And that’s it.

Perhaps you are thinking that this has little if anything to do with what a Big Society (of any description) might look like. After all, I have been recounting an incident that involved no more than a handful of people and that lasted no more than a couple of minutes. What on earth has that got to do with a neighbourhood, let alone a town or city?

Just this: Mill Grove is a residential community that has been around in the same neighbourhood for 110 years. Those who had gathered for lunch were mostly from the locality. A few others had come from farther afield as children who needed care, and for whom Mill Grove functioned as their family and community. So here was a microcosm of society. Into this group walked (without introductions or formality) two young people. One was attending a special school: the other was working at the school. Both had come to Mill Grove because they had needs that could not be met in their own families or mainstream schools.

The age gap between the youngest and the oldest in the room was well over 80 years, and people had their roots all over the UK (and way beyond). There was no formal arrangement; there was no plan; no contract. It was a spontaneous act: Carl simply loves to come and wish others well, and to see such a warm reaction to his infectious smile.

Many before me (including as it happens, William Wordsworth and T.S. Eliot) have reflected on what it is that makes a village or community. One element often identified is informal personal interaction that cuts across ordinary categories (like age, ethnicity, profession, gender, and status). A Big Society will be made up of countless types of individuals, and virtually endless combinations of relationships. But, and this is the vital point, such a society cannot be planned and ordered like a so-called Garden City or New Town. It must find a way of creating and nurturing space – physical and emotional – in which people can relate to each other spontaneously. And a key element of such relationships is that they are reciprocal.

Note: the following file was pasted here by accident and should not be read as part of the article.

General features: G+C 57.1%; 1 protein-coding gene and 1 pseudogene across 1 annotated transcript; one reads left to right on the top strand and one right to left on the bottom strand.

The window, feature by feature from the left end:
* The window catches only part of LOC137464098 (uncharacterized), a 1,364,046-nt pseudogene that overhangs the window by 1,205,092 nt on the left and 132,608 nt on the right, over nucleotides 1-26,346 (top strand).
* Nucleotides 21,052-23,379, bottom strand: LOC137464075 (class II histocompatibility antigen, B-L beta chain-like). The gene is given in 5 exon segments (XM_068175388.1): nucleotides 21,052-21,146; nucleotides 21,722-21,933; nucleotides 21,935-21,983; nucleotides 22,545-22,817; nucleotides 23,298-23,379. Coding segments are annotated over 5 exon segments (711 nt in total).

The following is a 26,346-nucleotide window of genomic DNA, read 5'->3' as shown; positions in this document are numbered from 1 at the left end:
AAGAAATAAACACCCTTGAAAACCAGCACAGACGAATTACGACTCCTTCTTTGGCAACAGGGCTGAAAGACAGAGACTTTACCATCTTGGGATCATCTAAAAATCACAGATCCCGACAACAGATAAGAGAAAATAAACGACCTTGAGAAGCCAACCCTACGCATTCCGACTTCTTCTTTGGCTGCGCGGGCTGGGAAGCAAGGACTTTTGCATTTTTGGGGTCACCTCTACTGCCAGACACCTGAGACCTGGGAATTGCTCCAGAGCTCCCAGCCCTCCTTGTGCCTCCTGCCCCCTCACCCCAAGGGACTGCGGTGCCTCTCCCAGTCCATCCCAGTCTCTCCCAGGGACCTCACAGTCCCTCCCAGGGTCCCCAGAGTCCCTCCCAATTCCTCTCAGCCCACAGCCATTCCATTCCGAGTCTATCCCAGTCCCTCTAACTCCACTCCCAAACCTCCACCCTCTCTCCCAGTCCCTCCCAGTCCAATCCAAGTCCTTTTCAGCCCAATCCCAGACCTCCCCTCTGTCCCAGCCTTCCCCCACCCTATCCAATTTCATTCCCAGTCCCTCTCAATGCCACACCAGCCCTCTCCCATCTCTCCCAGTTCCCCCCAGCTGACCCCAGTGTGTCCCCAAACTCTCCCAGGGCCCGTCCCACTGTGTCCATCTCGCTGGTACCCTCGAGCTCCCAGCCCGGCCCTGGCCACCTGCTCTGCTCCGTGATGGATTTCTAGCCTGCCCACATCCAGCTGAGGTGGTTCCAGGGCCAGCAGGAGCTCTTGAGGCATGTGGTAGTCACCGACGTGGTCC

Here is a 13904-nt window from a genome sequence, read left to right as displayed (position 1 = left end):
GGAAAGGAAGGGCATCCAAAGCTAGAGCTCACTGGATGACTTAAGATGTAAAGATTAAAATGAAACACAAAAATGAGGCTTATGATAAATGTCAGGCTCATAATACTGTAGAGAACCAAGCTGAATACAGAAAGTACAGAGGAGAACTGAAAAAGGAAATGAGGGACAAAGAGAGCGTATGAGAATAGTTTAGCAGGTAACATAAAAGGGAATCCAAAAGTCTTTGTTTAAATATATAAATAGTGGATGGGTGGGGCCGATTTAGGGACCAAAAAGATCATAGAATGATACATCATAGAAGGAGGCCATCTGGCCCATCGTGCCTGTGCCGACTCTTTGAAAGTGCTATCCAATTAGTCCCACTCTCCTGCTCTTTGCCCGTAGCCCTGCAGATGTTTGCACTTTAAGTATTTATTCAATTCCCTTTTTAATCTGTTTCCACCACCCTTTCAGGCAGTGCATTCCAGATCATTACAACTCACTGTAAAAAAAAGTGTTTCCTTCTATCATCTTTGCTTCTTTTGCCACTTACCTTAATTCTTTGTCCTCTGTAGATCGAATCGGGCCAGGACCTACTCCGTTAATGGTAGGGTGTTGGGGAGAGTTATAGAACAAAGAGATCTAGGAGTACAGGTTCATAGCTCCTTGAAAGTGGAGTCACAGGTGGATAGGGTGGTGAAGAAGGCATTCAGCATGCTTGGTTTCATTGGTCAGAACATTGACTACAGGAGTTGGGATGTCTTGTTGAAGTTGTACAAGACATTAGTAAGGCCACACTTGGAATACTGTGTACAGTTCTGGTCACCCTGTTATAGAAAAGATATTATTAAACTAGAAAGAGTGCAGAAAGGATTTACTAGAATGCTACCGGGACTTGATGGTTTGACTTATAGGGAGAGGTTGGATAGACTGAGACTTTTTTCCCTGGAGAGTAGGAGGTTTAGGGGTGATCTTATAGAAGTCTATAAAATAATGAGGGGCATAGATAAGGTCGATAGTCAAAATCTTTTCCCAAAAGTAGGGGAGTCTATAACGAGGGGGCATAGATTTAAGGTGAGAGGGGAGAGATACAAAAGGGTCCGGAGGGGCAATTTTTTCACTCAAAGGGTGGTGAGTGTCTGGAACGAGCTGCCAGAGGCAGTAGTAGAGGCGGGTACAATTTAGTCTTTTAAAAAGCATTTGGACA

There are thousands of lunch clubs in the UK; there are hundreds of special schools; and there are thousands of foster carers and hundreds of children’s homes. But how do you find a way of connecting those who belong to each of them?

This is where a place and community like Mill Grove comes into its own. That is its very nature, its métier, if you like. Such places come in all shapes and sizes, and no doubt have any number of different names or labels. But what they have in common is an understanding that there must always be opportunities for the giving and receiving of love. (I sometimes refer to it as a philosophy of “nooks and crannies”.)

And as a matter of fact the whole incident cost nothing.

I have travelled widely and seen some of the more famous attempts to shape human societies around the world. I recall the time when a friend mused with me as we walked the streets of Moscow, about who the great city was built for. Certainly not for people, we agreed.

There are numerous examples in history of rulers who have sought to create big societies in their own images. What I understand by ‘Big Society’ is something very different. It is, to use Jonathan Sacks’s felicitous phrase, the home that we build together. And I’m not so sure that we even know we are doing it. But when it happens, we can recognise something that is bigger than the sum of its parts.